Get the 2022 Yellow Springs News Wall Calendar
Oct
23
2021
From the Print
WYSO General Manager Neenah Ellis stood in front of more than 50 years of radio station archives, including more than 5,000 recordings on a variety of media. Last month WYSO released nearly 200 digital recordings online after a six-year project to convert and categorize them. (Photo by Megan Bachman)

WYSO General Manager Neenah Ellis stood in front of more than 50 years of radio station archives, including more than 5,000 recordings on a variety of media. Last month WYSO released nearly 200 digital recordings online after a six-year project to convert and categorize them. (Photo by Megan Bachman)

Dylan, Angelou in WYSO archives

Print Friendly, PDF & Email

Talks by Martin Luther King Jr., Margaret Mead, President Lyndon B. Johnson, Cesar Chavez, Abbie Hoffman and Zbigniew Brzezinski. Poetry readings by Alice Walker and Maya Angelou. Recordings from a 1965 Vietnam Colloquium at Antioch College. Concerts by Bob Dylan, Pete Seeger, Phil Ochs and the Beatles.

The recently-released WYSO 91.3–FM digital archive features more than 200 hours of aural history from the 1950s to the 1970s, documenting the central role that Yellow Springs and Antioch College played in the national civil rights, women’s rights and anti-war movements as well as the rock n’ roll and folk music eras. It’s now accessible at http://www.wyso.org/archive.

Turning the moldy, deteriorating reel-to-reel tapes found in a damp storage room at WYSO into crystal-clear digital recordings available online wasn’t easy. It took six years and more than $100,000 in grant money to digitize, catalogue and post the initial batch of recordings, which represent less than 5 percent of WYSO’s archive of 5,000 tapes, cassettes, floppy disks, DATs, minidisks and CDs, according to WYSO general manager Neenah Ellis this week.

“When we found the tapes I realized we needed a miracle to get these saved,” Ellis said, adding that the process of preserving history continues.

“This is going to be a long project, but it’s our history,” Ellis said. “It’s the history of the college, a history of the village and the history of the nation. How do you put a price on that?”

The miracle to save some of WYSO’s most crucial recordings came in the form of a Congressional grant pilot program called the American Archive, which WYSO applied for and won, along with 20 other public radio and television stations across the country. Ellis said she “thanked the radio gods” for the chance to preserve local civil rights history, especially since WYSO was the smallest station to receive the funding. The grant has since been discontinued.

“We submitted 200 tapes for approval and we hadn’t even listened to them,” Ellis said. “They approved all 200.”

At the time, the tapes could not be played at the risk of ruining them, so WYSO employees had to sort by tape labels and program guides. On one tape a 1973 Yellow Springs School Board meeting is taped over by a Watergate special. Another simply says “Bob Dylan house party 1962.”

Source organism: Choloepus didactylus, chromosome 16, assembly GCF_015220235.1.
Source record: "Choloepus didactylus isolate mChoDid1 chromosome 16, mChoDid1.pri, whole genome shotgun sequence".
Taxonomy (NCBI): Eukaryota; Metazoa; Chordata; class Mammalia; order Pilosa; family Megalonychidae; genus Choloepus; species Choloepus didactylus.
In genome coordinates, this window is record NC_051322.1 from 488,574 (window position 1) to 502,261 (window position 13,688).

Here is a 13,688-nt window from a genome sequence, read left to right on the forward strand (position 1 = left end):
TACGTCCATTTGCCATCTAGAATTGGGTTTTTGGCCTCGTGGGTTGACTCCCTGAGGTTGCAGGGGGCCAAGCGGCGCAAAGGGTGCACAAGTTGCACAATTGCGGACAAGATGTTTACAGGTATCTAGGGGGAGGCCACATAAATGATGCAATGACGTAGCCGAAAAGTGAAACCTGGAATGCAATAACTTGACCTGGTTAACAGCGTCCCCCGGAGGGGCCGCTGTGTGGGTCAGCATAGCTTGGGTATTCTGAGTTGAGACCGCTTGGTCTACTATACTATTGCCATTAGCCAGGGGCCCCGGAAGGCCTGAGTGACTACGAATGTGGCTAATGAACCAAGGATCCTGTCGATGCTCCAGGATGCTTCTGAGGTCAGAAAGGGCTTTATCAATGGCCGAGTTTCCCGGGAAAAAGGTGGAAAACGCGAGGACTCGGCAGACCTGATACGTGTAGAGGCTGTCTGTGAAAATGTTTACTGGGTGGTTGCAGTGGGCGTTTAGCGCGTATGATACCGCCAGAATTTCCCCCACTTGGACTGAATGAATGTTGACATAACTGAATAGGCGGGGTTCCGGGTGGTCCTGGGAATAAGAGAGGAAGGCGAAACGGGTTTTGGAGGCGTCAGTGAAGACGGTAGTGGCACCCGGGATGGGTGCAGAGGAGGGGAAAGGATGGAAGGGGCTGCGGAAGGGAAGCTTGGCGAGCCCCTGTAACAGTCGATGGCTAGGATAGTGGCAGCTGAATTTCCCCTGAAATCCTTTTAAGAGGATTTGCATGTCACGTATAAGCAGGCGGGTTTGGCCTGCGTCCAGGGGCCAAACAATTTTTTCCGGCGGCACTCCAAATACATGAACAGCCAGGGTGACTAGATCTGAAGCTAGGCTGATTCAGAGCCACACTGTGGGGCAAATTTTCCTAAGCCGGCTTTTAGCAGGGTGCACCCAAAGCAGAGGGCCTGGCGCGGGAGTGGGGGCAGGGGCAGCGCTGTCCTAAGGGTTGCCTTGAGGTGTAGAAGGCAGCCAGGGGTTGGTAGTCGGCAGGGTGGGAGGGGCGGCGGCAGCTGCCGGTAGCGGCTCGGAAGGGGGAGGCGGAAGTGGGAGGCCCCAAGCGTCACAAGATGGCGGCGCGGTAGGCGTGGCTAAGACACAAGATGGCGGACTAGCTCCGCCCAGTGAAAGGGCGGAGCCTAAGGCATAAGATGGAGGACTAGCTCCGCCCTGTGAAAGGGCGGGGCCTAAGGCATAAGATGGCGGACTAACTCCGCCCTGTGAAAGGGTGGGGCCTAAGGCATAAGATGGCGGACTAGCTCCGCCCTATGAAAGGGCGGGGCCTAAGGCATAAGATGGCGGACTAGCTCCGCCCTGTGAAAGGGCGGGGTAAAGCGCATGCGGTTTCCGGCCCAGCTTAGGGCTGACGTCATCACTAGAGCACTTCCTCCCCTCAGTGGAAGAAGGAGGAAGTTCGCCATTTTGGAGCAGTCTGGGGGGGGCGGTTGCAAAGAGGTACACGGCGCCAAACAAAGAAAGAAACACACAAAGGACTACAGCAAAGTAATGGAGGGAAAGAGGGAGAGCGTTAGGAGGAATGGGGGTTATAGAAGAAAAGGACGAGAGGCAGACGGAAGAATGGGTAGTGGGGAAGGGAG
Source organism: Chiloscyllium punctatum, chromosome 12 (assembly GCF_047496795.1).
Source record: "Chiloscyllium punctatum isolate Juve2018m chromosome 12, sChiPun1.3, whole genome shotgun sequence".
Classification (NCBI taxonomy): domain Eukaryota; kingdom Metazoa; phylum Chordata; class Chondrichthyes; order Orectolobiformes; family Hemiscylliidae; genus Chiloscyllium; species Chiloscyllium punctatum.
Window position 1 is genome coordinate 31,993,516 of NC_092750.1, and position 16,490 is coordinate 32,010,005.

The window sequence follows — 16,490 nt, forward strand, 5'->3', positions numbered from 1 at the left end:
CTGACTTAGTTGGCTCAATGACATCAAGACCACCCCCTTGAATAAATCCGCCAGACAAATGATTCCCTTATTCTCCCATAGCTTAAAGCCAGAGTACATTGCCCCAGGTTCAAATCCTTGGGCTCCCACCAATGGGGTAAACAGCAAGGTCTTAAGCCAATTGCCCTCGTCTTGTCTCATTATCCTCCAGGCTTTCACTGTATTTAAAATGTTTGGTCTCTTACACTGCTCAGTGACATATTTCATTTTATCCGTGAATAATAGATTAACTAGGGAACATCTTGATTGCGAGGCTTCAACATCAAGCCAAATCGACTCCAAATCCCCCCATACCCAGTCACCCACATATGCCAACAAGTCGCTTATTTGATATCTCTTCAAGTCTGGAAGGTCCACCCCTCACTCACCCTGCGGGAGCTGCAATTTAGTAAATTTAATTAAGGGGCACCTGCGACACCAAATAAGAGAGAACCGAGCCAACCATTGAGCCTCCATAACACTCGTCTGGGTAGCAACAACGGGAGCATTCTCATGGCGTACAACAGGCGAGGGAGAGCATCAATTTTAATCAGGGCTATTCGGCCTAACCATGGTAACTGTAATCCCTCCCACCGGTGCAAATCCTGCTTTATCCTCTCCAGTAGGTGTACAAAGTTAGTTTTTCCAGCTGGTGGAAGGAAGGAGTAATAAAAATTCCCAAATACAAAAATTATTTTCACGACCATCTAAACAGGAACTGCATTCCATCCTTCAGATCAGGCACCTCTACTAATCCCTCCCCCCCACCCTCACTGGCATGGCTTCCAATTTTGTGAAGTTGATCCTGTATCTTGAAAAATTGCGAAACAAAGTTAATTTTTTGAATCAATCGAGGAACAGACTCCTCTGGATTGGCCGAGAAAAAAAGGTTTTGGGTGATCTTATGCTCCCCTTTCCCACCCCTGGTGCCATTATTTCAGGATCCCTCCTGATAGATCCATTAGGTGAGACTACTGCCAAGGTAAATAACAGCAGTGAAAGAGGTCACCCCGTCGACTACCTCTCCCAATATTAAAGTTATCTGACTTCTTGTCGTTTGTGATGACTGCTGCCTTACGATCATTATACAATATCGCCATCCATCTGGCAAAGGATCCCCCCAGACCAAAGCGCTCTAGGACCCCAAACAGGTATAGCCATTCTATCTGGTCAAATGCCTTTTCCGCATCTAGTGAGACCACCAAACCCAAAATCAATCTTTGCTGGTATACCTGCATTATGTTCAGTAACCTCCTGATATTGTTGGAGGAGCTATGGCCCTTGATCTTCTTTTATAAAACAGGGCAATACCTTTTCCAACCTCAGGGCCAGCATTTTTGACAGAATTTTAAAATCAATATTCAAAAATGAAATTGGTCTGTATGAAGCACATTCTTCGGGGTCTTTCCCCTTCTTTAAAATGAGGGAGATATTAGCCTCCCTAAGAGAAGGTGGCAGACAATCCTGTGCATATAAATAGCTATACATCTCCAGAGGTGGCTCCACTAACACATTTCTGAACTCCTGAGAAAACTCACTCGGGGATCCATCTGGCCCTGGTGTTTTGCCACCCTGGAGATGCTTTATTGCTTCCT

The archive features music programs, documentaries, lectures, concerts, poetry readings and experimental radio programs. There is a Black Panther Party Seminar, a concert about the struggle of Asians in America, an interview with Arthur Morgan, interviews about the Kent State shootings and Gegner barbershop incidents, recordings from the 1960 Newport Music Festival, programs about the Weather Underground and a faculty protest of the 1973 Antioch student strikes, and a weekly women’s program from 1969 called “Sisters, Brothers, Lovers Listen.”

The archive, available to the public since mid-June, has already proven valuable in the work of Jocelyn Robinson, a WYSO fellow who produced Rediscovered Radio over the last year. Using an Ohio Humanities Council grant, the series explored the area’s civil rights and social justice history using the archive, and recently received a first-place award from the Public Radio News Directors organization in the category “Series – Small Newsroom.”

Another series on the Vietnam antiwar movement is planned, while the archive has “endless possibilities,” Ellis said.

“It has a million uses,” Ellis said. “There are endless possibilities for us to create stuff, for students, for scholars.”

The archive is hosted by the Greene County Public Library, and Ellis thanked Karl Colón, director of the county library, and Deanna Ulvestad, an archivist in the Greene County Room, for their in-kind support doing the painstaking work of categorizing the material. Audio recordings cannot currently be downloaded, and use of the material in documentaries and other projects requires prior permission from WYSO.

Ellis is also grateful to the Antioch College students working at WYSO since its founding in 1958 who took the time and care to preserve the material, some of which was personally recorded and some of which was sent from other stations.
“This collection is a beautiful glimpse of what was happening locally and nationally at the time and it’s thanks to the foresight of these students,” Ellis said.

To access the archive visit http://www.wyso.org/archive.

Topics:

No comments yet for this article.

The Yellow Springs News encourages respectful discussion of this article.
You must to post a comment.

Don't have a login? Register for a free YSNews.com account.